Memories Imaged and Imagined: How the Science of Memory Will Challenge the Law

Friday, 13 February 2015: 8:30 AM-11:30 AM
Room LL20A (San Jose Convention Center)
Memory is often at issue in crucial ways in the legal system. Memories and their credibility can be the difference between victory and defeat, guilt and innocence, and sometimes, in some countries, between life and death. Advances in neuroscience are rapidly expanding our understanding of the science of memory, using neuroimaging and other techniques. These new understandings of memory, and new ways of testing memory, will challenge some of the ways the law has traditionally viewed, used, and misused memory. We already saw this several years ago with the scandalous admission of “repressed memory” evidence in some notable child sexual abuse trials. But the science, aided by rapid advances in imaging technologies, is providing new insights. The law needs to consider the science, but the scientists also need to understand what science the law will find useful, and why. This symposium will set out some of our new knowledge of memory -- how it can be formed, stored, detected, modified, and even falsified. Neuroscientists will describe some of these new discoveries and legal scholars will point out the possible consequences for the legal system. The symposium will feature an extended period for discussion. The goal is not to provide all the answers but to help start the interdisciplinary conversations societies will need to make good use, and avoid misuse, of the new science of memory.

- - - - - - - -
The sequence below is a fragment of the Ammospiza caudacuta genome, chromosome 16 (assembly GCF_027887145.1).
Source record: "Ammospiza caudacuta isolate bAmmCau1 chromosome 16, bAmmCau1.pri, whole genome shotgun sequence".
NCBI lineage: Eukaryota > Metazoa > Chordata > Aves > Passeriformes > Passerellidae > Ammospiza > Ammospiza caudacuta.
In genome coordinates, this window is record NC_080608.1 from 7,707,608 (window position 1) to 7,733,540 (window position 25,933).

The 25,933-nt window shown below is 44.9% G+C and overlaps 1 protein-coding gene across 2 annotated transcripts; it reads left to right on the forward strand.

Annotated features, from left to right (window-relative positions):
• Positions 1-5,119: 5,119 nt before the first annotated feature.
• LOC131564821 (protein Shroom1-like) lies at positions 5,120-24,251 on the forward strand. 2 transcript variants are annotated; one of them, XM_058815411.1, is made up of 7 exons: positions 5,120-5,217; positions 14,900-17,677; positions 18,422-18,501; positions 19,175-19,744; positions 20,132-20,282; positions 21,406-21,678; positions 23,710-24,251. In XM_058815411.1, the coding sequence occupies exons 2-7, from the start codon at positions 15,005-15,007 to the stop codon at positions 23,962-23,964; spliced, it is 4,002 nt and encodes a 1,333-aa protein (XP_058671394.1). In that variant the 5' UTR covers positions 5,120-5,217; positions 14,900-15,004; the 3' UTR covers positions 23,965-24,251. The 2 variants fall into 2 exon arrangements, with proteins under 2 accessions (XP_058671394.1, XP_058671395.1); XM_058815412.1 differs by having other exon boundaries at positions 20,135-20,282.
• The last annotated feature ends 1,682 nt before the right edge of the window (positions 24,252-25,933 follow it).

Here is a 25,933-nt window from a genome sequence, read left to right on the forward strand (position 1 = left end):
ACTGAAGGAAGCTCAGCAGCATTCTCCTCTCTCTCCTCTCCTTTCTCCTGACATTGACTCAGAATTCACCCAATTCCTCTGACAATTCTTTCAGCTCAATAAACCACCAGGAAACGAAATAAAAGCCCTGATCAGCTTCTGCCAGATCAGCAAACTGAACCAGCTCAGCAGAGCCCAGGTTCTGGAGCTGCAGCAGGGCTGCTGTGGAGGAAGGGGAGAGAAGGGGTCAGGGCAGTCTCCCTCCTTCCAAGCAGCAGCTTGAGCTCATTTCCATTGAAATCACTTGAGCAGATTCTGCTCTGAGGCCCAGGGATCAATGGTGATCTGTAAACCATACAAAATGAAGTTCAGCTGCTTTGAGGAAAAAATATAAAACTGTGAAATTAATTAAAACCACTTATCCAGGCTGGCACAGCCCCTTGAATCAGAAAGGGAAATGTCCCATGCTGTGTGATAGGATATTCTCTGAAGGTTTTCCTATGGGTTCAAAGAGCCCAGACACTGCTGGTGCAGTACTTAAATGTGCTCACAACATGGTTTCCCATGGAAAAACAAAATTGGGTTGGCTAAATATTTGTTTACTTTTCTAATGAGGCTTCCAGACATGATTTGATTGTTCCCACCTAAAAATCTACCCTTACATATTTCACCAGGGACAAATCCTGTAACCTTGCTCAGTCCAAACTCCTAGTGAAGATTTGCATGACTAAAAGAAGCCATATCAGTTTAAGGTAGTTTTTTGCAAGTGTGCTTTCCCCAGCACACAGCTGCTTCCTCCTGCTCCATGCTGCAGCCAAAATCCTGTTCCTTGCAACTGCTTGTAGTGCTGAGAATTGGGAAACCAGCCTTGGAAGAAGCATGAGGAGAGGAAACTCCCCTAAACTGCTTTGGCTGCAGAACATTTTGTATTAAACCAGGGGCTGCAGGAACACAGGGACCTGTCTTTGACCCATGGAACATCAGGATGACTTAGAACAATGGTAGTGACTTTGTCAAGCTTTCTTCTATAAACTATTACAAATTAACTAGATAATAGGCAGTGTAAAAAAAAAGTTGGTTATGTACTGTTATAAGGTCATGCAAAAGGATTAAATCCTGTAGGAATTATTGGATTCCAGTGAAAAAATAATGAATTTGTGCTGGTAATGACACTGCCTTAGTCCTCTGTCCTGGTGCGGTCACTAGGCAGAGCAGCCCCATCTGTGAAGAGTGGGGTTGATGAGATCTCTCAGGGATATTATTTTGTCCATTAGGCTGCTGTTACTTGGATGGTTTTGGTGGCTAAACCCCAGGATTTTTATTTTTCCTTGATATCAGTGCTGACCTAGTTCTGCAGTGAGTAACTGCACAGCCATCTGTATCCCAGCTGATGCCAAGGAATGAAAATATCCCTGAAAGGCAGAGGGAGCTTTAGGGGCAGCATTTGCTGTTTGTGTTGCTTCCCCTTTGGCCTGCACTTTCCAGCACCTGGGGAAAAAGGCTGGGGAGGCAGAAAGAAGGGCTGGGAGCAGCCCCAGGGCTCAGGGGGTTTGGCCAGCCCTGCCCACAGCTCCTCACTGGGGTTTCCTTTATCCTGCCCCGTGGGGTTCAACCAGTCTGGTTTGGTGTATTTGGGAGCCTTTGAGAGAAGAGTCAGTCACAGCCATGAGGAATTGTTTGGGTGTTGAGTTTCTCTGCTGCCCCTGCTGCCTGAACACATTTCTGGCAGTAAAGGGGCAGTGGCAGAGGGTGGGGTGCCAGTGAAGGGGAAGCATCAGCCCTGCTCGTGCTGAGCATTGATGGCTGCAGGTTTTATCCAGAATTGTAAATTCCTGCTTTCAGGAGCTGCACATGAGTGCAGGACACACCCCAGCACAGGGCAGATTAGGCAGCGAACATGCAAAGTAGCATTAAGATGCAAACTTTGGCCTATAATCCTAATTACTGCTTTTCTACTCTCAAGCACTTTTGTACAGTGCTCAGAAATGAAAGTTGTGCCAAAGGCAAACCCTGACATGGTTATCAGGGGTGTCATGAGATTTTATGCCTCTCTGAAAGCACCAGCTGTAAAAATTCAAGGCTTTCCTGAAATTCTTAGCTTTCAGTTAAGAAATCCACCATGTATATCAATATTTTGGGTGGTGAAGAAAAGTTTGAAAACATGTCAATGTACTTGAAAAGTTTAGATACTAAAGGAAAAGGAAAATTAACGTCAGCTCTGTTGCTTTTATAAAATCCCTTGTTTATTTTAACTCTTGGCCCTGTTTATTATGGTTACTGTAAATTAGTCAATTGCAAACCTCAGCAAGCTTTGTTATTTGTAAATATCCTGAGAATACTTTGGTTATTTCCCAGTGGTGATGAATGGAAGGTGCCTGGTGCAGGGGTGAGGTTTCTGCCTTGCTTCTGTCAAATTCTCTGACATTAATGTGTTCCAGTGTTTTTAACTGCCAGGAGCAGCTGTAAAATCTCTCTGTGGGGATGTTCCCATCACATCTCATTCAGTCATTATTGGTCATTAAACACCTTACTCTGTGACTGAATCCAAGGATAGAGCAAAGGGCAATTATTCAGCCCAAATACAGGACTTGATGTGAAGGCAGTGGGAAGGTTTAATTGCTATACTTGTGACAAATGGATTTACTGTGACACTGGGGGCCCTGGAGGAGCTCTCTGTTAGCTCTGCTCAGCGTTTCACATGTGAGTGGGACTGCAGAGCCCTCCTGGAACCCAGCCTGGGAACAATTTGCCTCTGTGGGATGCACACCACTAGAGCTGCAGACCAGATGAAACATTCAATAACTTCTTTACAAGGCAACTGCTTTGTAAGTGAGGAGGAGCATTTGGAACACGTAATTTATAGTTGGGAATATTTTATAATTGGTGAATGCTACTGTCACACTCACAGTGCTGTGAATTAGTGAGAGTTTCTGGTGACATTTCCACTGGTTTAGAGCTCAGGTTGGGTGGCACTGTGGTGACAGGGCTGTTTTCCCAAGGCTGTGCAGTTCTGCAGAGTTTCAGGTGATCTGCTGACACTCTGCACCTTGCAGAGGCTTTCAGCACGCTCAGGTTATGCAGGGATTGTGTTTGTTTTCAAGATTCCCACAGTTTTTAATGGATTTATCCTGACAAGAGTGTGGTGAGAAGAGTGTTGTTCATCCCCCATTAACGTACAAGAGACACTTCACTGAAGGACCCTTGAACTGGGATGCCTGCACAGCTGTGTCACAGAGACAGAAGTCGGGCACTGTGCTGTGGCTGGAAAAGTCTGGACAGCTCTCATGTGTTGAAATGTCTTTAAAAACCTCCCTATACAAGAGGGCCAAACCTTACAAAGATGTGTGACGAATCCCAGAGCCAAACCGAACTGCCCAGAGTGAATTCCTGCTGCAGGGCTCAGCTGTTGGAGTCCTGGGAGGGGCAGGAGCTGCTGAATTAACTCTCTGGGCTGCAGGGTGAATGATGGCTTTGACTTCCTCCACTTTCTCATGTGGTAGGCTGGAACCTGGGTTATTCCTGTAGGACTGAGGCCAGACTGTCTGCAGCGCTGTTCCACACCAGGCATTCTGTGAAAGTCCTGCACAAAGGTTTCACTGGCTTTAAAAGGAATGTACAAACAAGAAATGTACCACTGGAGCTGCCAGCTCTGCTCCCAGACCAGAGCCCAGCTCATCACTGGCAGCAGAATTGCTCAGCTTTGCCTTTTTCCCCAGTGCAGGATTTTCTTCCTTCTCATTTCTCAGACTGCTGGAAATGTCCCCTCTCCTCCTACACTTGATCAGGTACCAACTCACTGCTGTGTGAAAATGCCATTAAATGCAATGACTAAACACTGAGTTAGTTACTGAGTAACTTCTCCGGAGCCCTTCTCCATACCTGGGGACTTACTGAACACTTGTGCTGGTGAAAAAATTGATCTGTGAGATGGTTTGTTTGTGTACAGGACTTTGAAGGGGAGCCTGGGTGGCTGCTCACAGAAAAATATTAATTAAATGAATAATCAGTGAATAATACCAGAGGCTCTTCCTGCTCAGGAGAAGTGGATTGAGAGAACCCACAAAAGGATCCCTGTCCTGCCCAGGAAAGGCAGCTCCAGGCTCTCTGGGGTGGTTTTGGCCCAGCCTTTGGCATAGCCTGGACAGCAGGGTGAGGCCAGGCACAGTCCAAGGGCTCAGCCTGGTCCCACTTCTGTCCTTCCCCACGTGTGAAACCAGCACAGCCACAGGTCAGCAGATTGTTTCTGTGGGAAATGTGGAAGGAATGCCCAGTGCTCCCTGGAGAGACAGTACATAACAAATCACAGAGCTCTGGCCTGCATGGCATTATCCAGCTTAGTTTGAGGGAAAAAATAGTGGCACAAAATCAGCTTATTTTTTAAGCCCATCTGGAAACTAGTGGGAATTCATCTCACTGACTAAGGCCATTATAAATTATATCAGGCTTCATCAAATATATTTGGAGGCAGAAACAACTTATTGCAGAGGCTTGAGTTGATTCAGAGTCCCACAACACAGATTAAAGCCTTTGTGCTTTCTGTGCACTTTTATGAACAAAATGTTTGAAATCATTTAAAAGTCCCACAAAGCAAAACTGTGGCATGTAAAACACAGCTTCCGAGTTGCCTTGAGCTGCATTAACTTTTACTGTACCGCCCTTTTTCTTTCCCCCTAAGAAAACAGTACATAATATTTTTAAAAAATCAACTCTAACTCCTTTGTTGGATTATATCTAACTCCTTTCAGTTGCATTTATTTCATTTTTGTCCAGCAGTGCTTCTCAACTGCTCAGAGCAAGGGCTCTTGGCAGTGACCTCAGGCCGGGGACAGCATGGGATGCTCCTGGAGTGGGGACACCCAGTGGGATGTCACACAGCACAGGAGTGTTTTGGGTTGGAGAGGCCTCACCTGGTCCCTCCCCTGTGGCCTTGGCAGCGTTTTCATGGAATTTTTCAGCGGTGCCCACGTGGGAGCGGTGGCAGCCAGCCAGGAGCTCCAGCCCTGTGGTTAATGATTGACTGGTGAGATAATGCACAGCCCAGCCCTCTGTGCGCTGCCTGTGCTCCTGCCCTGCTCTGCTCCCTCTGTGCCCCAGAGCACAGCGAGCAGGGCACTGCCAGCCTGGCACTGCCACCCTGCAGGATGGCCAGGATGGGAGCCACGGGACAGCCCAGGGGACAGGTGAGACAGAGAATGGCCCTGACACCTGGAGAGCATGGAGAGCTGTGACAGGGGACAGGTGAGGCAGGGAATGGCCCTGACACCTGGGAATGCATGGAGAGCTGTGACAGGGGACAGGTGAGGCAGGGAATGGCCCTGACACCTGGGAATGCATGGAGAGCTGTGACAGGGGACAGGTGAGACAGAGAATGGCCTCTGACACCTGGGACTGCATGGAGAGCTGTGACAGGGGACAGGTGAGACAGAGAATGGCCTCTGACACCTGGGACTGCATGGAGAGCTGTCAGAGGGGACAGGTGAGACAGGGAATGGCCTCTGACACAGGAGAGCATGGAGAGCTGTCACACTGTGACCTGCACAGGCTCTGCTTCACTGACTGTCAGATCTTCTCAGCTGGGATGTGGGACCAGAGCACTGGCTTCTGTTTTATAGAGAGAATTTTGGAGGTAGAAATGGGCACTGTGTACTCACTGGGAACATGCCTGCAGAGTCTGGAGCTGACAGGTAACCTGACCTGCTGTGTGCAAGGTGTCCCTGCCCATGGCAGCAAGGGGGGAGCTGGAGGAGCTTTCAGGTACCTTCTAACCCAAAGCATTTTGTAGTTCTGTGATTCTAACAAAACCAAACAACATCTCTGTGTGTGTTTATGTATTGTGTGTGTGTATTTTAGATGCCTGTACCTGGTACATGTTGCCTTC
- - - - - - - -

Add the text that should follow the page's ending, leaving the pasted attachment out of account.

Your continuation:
Henry Greely, Stanford University Law School
Nita Farahany, Duke University
Henry Greely, Stanford University Law School
Elizabeth Loftus, University of California
The New Science of Memory: An Overview
Jack Gallant, University of California
Neuroimaging: Seeing Memories
Felipe de Brigard, Duke University
Memory and Reality
Nita Farahany, Duke University
Remembering and Forgetting in Law
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